The Network supports the diverse, collective voice of the natural resource community on issues related to climate adaptation and is made up of representatives from federal, state, tribal, academic, and non-profit organizations. The mission of the Network is to provide leadership, coordination, and collaboration to navigate change and advance climate adaptation strategies for the fish, wildlife, and plants of the United States. The Network runs the Climate Adaptation Leadership Awards program and continues to promote the National Fish, Wildlife, and Plants Climate Adaptation Strategy. The site includes a report and fact sheets on “Advancing the National Fish, Wildlife, and Plants Climate Adaptation Strategy into a New Decade."
The eDNAtlas is an open-access database developed through crowd-sourced field surveys that provides precise spatial information on the occurrence locations of aquatic species in the U.S. The eDNA samples constituting the database are collected using a standardized field sampling protocol by numerous natural resource agencies and non-governmental organizations partnered with the National Genomics Center for Wildlife and Fish Conservation (NGC), which is a science collaborative within the Rocky Mountain Research Station of the U.S. Forest Service.
These pages provide access to water-resources data collected at approximately 1.9 million sites in all 50 States, the District of Columbia, Puerto Rico, the Virgin Islands, Guam, American Samoa and the Commonwealth of the Northern Mariana Islands. The USGS investigates the occurrence, quantity, quality, distribution, and movement of surface and underground waters and disseminates the data to the public, State and local governments, public and private utilities, and other Federal agencies involved with managing our water resources.
The NorWeST webpage hosts stream temperature data and climate scenarios in a variety of user-friendly digital formats for streams and rivers across the western U.S. The temperature database was compiled from hundreds of biologists and hydrologists working for >100 resource agencies and contains >200,000,000 hourly temperature recordings at >20,000 unique stream sites. Those temperature data were used with spatial statistical network models to develop 36 historical and future climate scenarios at 1-kilometer resolution for >1,000,000 kilometers of stream.
FishTail: Indices and Supporting Data Characterizing the Current and Future Risk to Fish Habitat Degradation in the Northeast Climate Science Center Region. Human impacts occurring throughout the Northeast and Midwest United States, including urbanization, agriculture, and dams, have multiple effects on the region’s streams which support economically valuable stream fishes. Changes in climate are expected to lead to additional impacts in stream habitats and fish assemblages in multiple ways, including changing stream water temperatures. To manage streams for current impacts and future changes, managers need region-wide information for decision-making and developing proactive management strategies. Our project met that need by integrating results of a current condition assessment of stream habitats based on fish response to human land use, water quality impairment, and fragmentation by dams and road crossings with estimates of which stream habitats may change in the future.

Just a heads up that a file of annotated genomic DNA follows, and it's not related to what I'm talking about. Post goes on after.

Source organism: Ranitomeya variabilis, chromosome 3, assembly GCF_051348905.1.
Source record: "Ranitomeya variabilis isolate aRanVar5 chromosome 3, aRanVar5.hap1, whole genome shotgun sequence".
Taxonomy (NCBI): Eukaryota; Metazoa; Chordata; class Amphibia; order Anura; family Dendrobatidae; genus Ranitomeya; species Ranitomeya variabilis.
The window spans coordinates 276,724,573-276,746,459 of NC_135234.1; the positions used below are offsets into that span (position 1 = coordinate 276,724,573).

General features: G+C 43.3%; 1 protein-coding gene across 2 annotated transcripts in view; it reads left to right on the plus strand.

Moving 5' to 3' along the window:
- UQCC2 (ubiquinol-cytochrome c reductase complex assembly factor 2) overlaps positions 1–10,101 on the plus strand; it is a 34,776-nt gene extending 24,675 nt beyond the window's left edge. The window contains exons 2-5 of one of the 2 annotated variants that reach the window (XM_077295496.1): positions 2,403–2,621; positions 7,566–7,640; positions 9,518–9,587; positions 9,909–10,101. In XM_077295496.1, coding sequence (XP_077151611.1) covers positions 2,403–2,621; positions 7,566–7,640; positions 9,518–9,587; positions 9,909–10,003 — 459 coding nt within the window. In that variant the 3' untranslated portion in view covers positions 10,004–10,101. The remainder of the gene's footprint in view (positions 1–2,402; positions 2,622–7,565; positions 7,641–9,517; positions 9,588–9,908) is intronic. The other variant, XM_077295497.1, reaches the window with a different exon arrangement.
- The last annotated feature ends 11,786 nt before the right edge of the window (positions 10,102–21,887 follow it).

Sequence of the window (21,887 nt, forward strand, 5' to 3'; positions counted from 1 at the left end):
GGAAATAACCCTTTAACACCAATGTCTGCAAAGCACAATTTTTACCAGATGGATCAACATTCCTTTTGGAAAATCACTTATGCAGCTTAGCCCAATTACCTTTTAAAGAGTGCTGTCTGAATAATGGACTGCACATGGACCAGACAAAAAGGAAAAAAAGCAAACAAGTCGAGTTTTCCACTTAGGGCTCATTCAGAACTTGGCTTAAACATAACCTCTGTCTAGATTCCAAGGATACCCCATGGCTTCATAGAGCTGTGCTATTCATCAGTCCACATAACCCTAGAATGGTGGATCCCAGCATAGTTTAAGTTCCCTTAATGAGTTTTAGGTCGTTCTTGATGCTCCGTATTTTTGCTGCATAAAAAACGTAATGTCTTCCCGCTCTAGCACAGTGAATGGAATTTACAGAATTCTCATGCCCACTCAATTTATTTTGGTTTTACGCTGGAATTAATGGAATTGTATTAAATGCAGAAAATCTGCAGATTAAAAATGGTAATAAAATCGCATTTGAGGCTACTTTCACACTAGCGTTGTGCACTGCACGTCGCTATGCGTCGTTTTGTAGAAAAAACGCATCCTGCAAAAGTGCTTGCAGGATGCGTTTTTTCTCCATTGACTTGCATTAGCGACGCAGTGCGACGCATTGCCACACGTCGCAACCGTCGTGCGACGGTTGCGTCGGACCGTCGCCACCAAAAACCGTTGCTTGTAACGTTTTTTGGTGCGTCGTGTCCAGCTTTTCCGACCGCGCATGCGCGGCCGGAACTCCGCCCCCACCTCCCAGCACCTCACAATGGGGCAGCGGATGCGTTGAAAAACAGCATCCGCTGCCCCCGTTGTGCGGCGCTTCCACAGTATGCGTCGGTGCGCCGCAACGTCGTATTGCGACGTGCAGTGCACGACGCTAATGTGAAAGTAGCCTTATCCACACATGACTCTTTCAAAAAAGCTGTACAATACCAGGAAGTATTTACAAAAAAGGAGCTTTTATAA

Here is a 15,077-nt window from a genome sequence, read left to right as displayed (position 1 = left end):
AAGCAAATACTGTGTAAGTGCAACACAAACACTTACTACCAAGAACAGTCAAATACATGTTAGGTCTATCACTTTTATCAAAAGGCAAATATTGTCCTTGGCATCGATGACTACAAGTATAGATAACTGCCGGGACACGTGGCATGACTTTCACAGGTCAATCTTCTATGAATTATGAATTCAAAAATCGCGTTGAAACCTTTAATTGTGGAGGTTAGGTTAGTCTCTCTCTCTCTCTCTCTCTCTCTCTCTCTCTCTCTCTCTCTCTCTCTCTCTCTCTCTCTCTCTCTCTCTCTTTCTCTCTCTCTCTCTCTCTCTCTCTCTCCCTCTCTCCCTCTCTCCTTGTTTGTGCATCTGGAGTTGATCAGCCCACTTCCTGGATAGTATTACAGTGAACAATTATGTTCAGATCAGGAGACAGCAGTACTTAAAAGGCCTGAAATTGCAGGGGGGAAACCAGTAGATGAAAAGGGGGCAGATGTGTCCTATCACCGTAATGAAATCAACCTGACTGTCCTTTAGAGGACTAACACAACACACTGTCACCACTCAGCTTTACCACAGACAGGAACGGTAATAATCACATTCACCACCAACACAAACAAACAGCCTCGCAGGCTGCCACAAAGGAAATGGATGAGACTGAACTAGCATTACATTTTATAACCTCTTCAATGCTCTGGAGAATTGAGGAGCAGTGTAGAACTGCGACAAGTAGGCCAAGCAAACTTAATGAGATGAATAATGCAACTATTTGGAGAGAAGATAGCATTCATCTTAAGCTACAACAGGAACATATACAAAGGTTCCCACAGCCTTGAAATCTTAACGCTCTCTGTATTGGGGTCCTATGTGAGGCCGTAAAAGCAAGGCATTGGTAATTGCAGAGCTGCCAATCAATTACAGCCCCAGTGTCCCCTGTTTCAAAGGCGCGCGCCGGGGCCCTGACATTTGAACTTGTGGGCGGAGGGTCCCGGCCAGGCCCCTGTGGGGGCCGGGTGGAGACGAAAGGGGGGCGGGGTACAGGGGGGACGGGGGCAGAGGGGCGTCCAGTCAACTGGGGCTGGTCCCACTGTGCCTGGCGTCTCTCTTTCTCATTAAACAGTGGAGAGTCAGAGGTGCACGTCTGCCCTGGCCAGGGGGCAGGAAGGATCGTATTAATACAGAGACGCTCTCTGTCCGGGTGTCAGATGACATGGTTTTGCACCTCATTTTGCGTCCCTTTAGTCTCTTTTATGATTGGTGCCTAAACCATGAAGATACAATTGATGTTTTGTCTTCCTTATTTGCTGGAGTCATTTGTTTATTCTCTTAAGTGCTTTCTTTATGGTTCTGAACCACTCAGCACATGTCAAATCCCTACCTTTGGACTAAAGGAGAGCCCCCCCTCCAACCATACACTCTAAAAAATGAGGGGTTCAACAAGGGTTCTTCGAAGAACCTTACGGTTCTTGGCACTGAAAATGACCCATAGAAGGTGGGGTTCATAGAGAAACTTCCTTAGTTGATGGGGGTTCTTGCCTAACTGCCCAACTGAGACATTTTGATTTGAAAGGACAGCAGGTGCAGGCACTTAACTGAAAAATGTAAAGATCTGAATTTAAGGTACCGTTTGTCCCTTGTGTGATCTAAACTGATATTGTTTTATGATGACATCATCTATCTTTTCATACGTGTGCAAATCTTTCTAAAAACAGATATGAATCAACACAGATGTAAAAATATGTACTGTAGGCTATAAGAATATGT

The purpose of this website is to provide clear information about vector shoreline data generated by federal agencies, as well as easy access to these data. The home page provides direct access to shoreline-specific information and, for those who need more background, simple explanations of the common uses of shoreline data. A frequently asked questions section explains some commonly misunderstood topics, and a glossary defines shoreline terms.
Cal-Adapt has been designed to provide access to the wealth of data and information that has been, and continues to be, produced by State of California's scientific and research community. The data available on this site offer a view of how climate change might affect California at the local level. Here you can work with visualization tools, access data, and participate in community sharing to contribute your own knowledge. Cal-Adapt's development is a key recommendation of the 2009 California Climate Adaptation Strategy. The site has been developed by UC Berkeley's Geospatial Innovation Facility (GIF) with funding and advisory oversight by the California Energy Commission and California Strategic Growth Council. The data used within the Cal-Adapt visualization tools have been gathered from California's scientific community, and represent peer-reviewed, high quality science.
The Association of Fish and Wildlife Agencies’ Climate Adaptation Committee charged a small working group in September of 2019 to develop a toolkit focused on climate-informed landscape connectivity. The purpose is to provide state fish and wildlife agency planners and managers with the information necessary to ensure climate considerations are being accounted for and incorporated in the planning and implementation of terrestrial and aquatic connectivity initiatives. This toolkit is structured as a gateway to provide users with information, tools, and resources critical to understanding and deploying such climate adaptation strategies related to landscape connectivity. Unfortunately, no one-size-fits-all approach works for these kinds of initiatives, and so the goal of the toolkit is to provide users with a variety of considerations and resources to identify their needs. Users are encouraged to use the table of contents to help identify the sections most relevant to their conservation goals. However, users can also read through the entire toolkit as each section builds upon the next for a more comprehensive overview of climate change and landscape connectivity considerations.